Disinfestation of grain using hot-air dryers: Killing hidden infestations of grain weevils without damaging germination


Cereals & Oilseeds
Project code:
01 March 2003 - 28 February 2004
AHDB Cereals & Oilseeds.
AHDB sector cost:
£68,680 from HGCA (project no. 2663).
Project leader:
D M Bruce, P J C Hamer, D J Wilkinson and R P White of Silsoe Research Institute, Wrest Park, Silsoe, Bedford, Bedfordshire MK45 4HS S Conyers and D M Armitage of Central Science Laboratory, Sand Hutton, York YO41 1LZ



About this project


This project aimed to provide recommendations on using hot-air dryers to disinfest grain as an alternative to OP admixture or fumigation. To do so, the most heat tolerant stages and species of insects were identified by oven heating of infested grain. A model of their mortality at elevated temperatures was integrated with existing models of germination loss, incorporated into a simulation of hot-air dryer operation and used to study the conditions needed for disinfestation. Based on information from these models, a practical-scale trial was undertaken.

Based on the heat mortality results, exposures of 15, 30, 45 and 60 minutes would be required to kill 99.9% of the most heat resistant stages of the grain weevil at grain temperatures of 52, 50, 48 and 46°C in malting barley at 12% moisture content.

A "window of opportunity" has been established within which disinfestation can be achieved without damage to grain, as judged by germination of malting barley. Grain temperatures 16-18°C above those listed above would be required to cause a fall of 1% in germination in the same exposure time. The temperature window is widest at low grain moisture and with barley of high initial germination. A practical test showed that the predictions of the model gave the desired result - disinfestation of the grain weevil without grain damage - except for a few locations where insects unexpectedly survived, indicating cool spots in the grain bed. Temperature differences in the dryer are large enough to make achieving a target temperature with a margin of error of + or - some 5oC, much more difficult.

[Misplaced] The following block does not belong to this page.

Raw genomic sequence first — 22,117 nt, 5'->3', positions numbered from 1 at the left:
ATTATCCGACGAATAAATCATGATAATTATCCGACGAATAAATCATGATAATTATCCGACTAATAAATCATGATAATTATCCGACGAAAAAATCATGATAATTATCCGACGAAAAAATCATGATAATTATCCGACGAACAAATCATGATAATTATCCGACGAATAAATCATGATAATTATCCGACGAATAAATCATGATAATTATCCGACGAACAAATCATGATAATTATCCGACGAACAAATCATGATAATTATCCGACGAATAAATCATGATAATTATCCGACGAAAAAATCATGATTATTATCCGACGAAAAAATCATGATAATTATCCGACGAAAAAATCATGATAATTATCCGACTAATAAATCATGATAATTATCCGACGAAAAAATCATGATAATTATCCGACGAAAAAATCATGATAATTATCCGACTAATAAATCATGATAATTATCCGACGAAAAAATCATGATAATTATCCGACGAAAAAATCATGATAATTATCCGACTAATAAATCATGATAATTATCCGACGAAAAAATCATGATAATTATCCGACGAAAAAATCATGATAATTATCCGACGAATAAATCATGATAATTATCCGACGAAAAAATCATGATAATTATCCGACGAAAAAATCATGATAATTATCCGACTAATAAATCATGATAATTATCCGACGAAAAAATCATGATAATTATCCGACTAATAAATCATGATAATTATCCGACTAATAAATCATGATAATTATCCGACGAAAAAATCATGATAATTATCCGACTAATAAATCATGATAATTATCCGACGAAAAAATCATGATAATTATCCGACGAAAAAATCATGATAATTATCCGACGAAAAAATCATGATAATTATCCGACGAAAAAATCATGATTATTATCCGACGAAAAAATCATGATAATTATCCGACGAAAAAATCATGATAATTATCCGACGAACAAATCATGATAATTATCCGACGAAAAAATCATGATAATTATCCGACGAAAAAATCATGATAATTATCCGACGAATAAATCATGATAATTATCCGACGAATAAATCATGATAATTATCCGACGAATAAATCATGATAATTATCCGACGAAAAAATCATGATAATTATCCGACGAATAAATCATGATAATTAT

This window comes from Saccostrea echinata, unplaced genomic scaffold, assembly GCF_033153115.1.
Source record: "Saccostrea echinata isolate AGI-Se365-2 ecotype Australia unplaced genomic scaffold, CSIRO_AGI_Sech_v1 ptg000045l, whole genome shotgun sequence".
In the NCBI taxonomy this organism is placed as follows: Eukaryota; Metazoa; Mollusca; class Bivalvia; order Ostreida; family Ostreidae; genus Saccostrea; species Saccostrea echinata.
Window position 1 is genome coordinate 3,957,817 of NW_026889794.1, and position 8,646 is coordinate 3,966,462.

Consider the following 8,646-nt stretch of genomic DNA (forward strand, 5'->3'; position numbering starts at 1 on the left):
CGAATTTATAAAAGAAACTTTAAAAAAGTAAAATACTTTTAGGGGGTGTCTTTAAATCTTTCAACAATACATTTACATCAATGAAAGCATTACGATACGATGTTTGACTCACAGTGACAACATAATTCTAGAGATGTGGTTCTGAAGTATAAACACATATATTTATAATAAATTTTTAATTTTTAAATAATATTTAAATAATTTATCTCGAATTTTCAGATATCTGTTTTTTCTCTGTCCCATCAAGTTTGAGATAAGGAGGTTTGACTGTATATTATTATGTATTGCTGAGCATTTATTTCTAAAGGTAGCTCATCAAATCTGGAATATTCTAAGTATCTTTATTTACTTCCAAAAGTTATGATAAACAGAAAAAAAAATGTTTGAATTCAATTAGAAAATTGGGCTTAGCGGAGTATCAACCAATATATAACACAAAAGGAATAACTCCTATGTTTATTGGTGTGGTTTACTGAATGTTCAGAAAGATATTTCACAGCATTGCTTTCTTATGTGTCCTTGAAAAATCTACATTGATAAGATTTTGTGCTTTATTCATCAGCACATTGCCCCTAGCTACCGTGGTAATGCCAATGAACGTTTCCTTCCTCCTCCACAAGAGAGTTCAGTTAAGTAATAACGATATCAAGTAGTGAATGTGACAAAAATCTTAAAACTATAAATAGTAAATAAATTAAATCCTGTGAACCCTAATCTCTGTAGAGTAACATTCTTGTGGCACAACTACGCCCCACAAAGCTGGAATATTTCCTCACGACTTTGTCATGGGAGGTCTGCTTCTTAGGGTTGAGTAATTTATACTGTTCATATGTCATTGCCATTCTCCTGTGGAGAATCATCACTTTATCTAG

Simulation of commonly used dryer types used in continuous flow has shown that, in principle, it is possible to achieve disinfestation of the grain weevil without grain damage in a dryer where the temperatures and airflows are constant and uniform. In a continuous-flow grain dryer, an air temperature of 80oC in combination with a particular residence time was predicted by a validated simulation model to kill 99.9% of S. granarius and to cause a reduction in germination of barley of less than 1%. For a given level of insect mortality, increasing the drying air temperature increased the grain throughput and reduced moisture loss and energy cost. Therefore the optimum treatment would be to use as high an air temperature as limits to germination loss allow. To get the temperature and transit time correct, the discharge rate and drying air temperature would have to be selected prior to the run, based on a guide for the type of dryer, the grain species and moisture content.

Energy costs at 80ºC were typically in the range 0.50 -1.00 £/t of input grain. Cost of lost weight were in the range 0.65£/t when starting from 11% moisture content to 3.26£/t when drying from 16%.

Selection of temperature and treatment time is not simple. Guidance for the appropriate combinations of inlet air temperature and temperature at the exhaust side will be needed for various designs of dryer and grain moisture levels.

The recommended air temperature and residence times would, therefore, enable disinfestation from most free-living species such as the saw-toothed grain beetle. Because feed wheat quality is much less critical and temperatures of 100-120°C for 3h and 1h respectively are permissible without quality loss, disinfestation of feed wheat from grain weevil is feasible without risk to feed grain quality.

Disinfestation of grain weevil in recirculating-batch dryers is expected to be more reliable than in continuous-flow. Further work is needed to find the best operating conditions for such dryers to achieve disinfestation.